A Gun Free South Africa? Where Would We Start?

2015-08-07 19:57

The president has flirted with the idea of having a gun free society, amid recent attacks against the police force. This was a passing remark made at the funeral of a slain officer, and [not surprisingly] among his family members in attendance. Besides the brownie points trying to be scored, this could be of some benefit to the country, given firearms do account for most violent deaths yearly, but as far as curbing the culture of violence in South Africa, questions would still be left lingering as to whether it would signal a restored and more peaceful society. With more and more citizens arming themselves against the brazen savagery criminals have shown of late, such a proposal doesn’t hold much favour with the majority (most of whom view crime and the economy entwined in a perpetual downward spiral). As it stands, 1 in 2 South Africans have either witnessed, or been confronted with some form of violence since 1990. Political turmoil from a transitioning political powerbase has lent to criminality morphing itself into a conundrum, which the South African government, just cannot solve. Even if the South African government were to rid South Africa's space of guns, there’s still the question of controlling weapon flows into the country, both regionally and internationally.

Gunflows into and out the country have been prolific over the last few decades, with syndicates (local and international), individuals and even arms dealers smuggling weaponry in ever more sophisticated ways. Former operatives in both the Umkhonto and the (former) SADF have been known to meander into illicit activities and weapons dealing once their services were no longer required after the turbulence of the 80's and early 90's. Some of these individuals have coalesced to form criminal groups operating with incredible sophistication. Cases like that of Viktor Bout, the inspiration for the Nicholas Cage film, Lord of War, provides evidence of mingling between international arms dealers and locals (namely Andrew Smulian - his former associate). Deals spanning most of Africa's war torn regions involved Smulian and it may not have been a far stretch to imagine some of these arms having been smuggled into South Africa as well. Although 4 years on since the arrest and prosecution of Bout, many more arms dealers could still be operating in the country at large.

With the interests of such individuals and entities at stake, Zuma and his administration would be hard pressed to make this proposition a tangible reality. In fact, being a former operative in the resistance struggle himself (based in Mozambique), Zuma would well know what and who he'd be up against. But then again, bargaining through palm greasing would also be within his means of negotiation and diplomacy - if he were to reach as momentous a decision as disarming the the republic. Even if the task were to be attempted, serious thought would have to paid to what it would take to control the flow of weapons in and out the country. Intra-border movements within the SADC region would also have to be controlled to greater lengths, thus affecting trade with various partners (Zambia, Mozambique and Botswana to mention but a few).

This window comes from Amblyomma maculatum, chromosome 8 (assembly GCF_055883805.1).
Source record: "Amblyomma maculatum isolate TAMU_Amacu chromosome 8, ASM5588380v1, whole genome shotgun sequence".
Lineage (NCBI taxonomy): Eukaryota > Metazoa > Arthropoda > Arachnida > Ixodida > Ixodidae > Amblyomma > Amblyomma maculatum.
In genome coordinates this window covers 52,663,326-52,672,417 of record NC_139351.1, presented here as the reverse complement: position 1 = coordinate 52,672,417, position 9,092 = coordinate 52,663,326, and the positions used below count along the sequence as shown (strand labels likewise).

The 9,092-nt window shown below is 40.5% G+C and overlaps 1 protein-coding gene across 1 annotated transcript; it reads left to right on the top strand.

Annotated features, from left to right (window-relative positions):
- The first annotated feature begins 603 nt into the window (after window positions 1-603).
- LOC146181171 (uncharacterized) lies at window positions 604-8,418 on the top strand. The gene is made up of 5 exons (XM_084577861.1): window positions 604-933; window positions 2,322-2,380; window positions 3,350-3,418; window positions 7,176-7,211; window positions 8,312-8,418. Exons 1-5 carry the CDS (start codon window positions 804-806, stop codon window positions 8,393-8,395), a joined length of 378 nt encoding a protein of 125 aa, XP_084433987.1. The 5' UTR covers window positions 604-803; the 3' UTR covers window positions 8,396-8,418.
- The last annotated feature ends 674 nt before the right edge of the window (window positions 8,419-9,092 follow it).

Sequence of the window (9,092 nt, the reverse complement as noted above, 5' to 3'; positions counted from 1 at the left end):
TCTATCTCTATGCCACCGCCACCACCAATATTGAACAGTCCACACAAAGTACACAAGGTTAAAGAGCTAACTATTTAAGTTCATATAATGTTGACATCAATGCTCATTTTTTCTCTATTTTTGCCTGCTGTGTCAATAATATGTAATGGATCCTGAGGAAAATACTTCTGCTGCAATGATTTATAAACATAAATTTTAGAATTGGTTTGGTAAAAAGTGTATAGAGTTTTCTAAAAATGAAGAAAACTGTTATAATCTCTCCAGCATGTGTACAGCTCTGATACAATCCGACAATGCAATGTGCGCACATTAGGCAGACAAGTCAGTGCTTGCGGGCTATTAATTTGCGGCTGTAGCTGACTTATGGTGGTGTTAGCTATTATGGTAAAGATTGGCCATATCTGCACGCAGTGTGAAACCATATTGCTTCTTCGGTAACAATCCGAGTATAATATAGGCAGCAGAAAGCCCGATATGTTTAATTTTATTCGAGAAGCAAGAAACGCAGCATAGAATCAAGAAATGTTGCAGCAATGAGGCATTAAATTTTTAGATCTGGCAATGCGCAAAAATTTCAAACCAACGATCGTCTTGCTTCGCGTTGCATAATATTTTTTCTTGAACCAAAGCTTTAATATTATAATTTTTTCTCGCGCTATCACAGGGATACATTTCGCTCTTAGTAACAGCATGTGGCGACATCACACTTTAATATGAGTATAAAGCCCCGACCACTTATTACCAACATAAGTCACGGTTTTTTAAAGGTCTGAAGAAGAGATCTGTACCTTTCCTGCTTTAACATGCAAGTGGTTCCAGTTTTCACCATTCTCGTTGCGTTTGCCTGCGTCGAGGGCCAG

The implications for implementing gun control laws could be tremendous. What would it take to control the flow of weapons one may ask? Stricter border and customs controls would be just the start. Officials in both port and SANDF outfits would have to revamp their behavioural practices, paramount of which is corruption. Many of these officials are prone to slacking regulatory practices in exchange for a few wads here and there. Flows of weapons, goods and people, have come to present a challenge for border control the likes of which have never been met with before by any government. Curbing violence and violent crime in the country, as many well know, rests on addressing poverty and lack of economic participation (not just as workers but as producers) becoming the state's main point of focus.

Capping the salaries of CEO’s and government officials (as mentioned by Wits Vice Chancellor Adam Habib earlier this week) would be a good place to start. Practicing responsible governance along with results driven programmes should be the other. It is only through sustainable prosperity that violent crime can dissipate, even if at a gradual pace. Even if the president has come to view the problem in such earnest, potentially willing to give up his monopoly of force, it signals a time in which violence and murder have taken centre stage alongside poverty & inequality as the immovable pillars blocking our progress.


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